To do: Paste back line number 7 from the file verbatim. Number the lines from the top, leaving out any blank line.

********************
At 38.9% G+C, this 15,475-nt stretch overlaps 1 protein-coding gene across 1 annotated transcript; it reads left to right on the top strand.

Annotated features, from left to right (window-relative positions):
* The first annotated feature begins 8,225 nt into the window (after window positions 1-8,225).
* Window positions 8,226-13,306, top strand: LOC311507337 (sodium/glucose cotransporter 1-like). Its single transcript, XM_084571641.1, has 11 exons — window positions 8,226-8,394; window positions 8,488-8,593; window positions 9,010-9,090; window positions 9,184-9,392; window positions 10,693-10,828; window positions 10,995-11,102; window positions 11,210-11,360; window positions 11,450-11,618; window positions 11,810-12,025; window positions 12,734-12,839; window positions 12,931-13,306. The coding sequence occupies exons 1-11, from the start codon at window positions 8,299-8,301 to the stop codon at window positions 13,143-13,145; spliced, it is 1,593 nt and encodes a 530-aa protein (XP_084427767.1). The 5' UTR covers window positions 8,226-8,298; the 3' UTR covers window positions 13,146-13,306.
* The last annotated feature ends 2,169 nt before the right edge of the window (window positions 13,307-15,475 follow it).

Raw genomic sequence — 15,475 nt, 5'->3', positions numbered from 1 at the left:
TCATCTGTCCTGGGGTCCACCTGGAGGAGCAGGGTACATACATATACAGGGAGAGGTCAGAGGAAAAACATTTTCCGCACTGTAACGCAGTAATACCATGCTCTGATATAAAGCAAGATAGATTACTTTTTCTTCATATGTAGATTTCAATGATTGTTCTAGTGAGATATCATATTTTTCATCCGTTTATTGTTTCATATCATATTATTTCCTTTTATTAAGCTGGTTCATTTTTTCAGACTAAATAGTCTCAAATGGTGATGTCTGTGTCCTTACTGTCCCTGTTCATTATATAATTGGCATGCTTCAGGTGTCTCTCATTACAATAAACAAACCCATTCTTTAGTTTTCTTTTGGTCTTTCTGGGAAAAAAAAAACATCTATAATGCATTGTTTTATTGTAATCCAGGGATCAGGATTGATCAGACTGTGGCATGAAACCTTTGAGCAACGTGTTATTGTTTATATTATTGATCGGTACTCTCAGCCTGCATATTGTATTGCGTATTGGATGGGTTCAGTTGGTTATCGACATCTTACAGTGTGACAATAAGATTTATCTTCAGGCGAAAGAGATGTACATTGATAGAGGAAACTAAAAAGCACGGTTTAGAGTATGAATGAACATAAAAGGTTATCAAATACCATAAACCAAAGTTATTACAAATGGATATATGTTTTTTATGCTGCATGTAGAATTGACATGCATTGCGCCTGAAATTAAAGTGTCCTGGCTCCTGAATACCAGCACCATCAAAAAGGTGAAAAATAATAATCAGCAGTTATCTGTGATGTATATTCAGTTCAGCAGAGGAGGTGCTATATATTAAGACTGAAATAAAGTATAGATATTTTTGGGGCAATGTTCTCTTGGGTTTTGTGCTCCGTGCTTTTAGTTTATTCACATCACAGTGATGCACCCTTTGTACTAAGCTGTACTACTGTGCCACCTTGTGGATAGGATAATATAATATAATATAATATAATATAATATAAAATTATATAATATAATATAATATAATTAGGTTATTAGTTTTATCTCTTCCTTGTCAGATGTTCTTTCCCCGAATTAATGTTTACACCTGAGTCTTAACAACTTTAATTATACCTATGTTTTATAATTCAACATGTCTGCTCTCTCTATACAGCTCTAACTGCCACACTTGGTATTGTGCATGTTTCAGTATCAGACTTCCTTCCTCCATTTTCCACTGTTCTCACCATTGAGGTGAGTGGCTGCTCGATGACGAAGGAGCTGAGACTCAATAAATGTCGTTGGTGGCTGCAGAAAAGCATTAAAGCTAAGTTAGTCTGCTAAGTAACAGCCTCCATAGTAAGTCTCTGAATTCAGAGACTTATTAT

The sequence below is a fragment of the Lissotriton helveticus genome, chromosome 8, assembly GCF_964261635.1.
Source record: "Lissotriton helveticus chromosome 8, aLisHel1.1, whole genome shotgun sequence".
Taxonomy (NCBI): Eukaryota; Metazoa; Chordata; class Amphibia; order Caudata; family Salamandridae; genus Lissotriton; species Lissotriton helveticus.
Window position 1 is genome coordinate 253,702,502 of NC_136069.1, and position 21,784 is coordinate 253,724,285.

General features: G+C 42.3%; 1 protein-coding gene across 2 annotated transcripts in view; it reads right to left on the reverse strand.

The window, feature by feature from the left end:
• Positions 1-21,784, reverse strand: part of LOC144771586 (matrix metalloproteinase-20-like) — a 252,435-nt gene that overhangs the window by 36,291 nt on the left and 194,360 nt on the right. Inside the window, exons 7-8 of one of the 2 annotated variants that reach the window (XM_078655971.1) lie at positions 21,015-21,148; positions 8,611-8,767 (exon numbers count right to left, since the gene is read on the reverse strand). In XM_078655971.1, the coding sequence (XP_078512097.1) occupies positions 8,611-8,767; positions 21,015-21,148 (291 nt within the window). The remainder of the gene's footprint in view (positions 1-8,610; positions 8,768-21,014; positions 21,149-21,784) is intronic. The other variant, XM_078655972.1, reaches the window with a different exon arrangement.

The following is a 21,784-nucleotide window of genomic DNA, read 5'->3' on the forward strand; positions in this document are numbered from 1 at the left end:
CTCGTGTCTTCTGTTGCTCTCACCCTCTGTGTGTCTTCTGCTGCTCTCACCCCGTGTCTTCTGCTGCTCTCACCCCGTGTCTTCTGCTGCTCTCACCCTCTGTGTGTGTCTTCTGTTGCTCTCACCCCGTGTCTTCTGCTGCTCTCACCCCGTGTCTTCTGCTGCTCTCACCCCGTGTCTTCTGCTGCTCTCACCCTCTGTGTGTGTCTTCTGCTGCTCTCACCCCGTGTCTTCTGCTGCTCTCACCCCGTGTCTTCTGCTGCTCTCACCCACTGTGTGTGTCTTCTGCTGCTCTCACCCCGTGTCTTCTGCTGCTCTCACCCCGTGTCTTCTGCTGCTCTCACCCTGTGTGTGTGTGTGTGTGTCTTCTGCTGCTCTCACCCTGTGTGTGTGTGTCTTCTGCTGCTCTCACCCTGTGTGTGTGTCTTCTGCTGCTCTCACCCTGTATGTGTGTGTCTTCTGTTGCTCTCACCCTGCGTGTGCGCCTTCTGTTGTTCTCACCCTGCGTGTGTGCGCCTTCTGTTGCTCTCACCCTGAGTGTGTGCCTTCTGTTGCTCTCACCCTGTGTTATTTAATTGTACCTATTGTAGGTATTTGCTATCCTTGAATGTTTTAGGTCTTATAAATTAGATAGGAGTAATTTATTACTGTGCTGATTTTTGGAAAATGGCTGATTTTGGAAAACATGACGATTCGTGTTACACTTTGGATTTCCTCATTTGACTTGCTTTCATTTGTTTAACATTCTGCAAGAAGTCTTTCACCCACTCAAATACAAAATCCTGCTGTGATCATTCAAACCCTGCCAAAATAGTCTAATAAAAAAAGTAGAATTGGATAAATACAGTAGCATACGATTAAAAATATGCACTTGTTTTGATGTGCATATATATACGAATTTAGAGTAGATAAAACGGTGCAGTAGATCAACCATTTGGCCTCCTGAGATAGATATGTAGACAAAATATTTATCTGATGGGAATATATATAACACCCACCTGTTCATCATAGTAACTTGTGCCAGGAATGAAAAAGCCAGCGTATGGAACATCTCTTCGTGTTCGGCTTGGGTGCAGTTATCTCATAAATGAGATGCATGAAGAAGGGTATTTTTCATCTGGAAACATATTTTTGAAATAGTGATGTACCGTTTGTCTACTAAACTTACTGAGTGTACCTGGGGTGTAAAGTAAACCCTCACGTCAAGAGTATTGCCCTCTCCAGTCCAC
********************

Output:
TCATCTGTCCTGGGGTCCACCTGGAGGAGCAGGGTACATACATATACAGGGAGAGGTCAGAGGAAAAACATTTTCCGCACTGTAACGCAGTAATACCATGCTCTGATATAAAGCAAGATAGATTACTTTTTCTTCATATGTAGATTTCAATGATTGTTCTAGTGAGATATCATATTTTTCATCCGTTTATTGTTTCATATCATATTATTTCCTTTTATTAAGCTGGTTCATTTTTTCAGACTAAATAGTCTCAAATGGTGATGTCTGTGTCCTTACTGTCCCTGTTCATTATATAATTGGCATGCTTCAGGTGTCTCTCATTACAATAAACAAACCCATTCTTTAGTTTTCTTTTGGTCTTTCTGGGAAAAAAAAAACATCTATAATGCATTGTTTTATTGTAATCCAGGGATCAGGATTGATCAGACTGTGGCATGAAACCTTTGAGCAACGTGTTATTGTTTATATTATTGATCGGTACTCTCAGCCTGCATATTGTATTGCGTATTGGATGGGTTCAGTTGGTTATCGACATCTTACAGTGTGACAATAAGATTTATCTTCAGGCGAAAGAGATGTACATTGATAGAGGAAACTAAAAAGCACGGTTTAGAGTATGAATGAACATAAAAGGTTATCAAATACCATAAACCAAAGTTATTACAAATGGATATATGTTTTTTATGCTGCATGTAGAATTGACATGCATTGCGCCTGAAATTAAAGTGTCCTGGCTCCTGAATACCAGCACCATCAAAAAGGTGAAAAATAATAATCAGCAGTTATCTGTGATGTATATTCAGTTCAGCAGAGGAGGTGCTATATATTAAGACTGAAATAAAGTATAGATATTTTTGGGGCAATGTTCTCTTGGGTTTTGTGCTCCGTGCTTTTAGTTTATTCACATCACAGTGATGCACCCTTTGTACTAAGCTGTACTACTGTGCCACCTTGTGGATAGGATAATATAATATAATATAATATAATATAATATAAAATTATATAATATAATATAATATAATTAGGTTATTAGTTTTATCTCTTCCTTGTCAGATGTTCTTTCCCCGAATTAATGTTTACACCTGAGTCTTAACAACTTTAATTATACCTATGTTTTATAATTCAACATGTCTGCTCTCTCTATACAGCTCTAACTGCCACACTTGGTATTGTGCATGTTTCAGTATCAGACTTCCTTCCTCCATTTTCCACTGTTCTCACCATTGAGGTGAGTGGCTGCTCGATGACGAAGGAGCTGAGACTCAATAAATGTCGTTGGTGGCTGCAGAAAAGCATTAAAGCTAAGTTAGTCTGCTAAGTAACAGCCTCCATAGTAAGTCTCTGAATTCAGAGACTTATTAT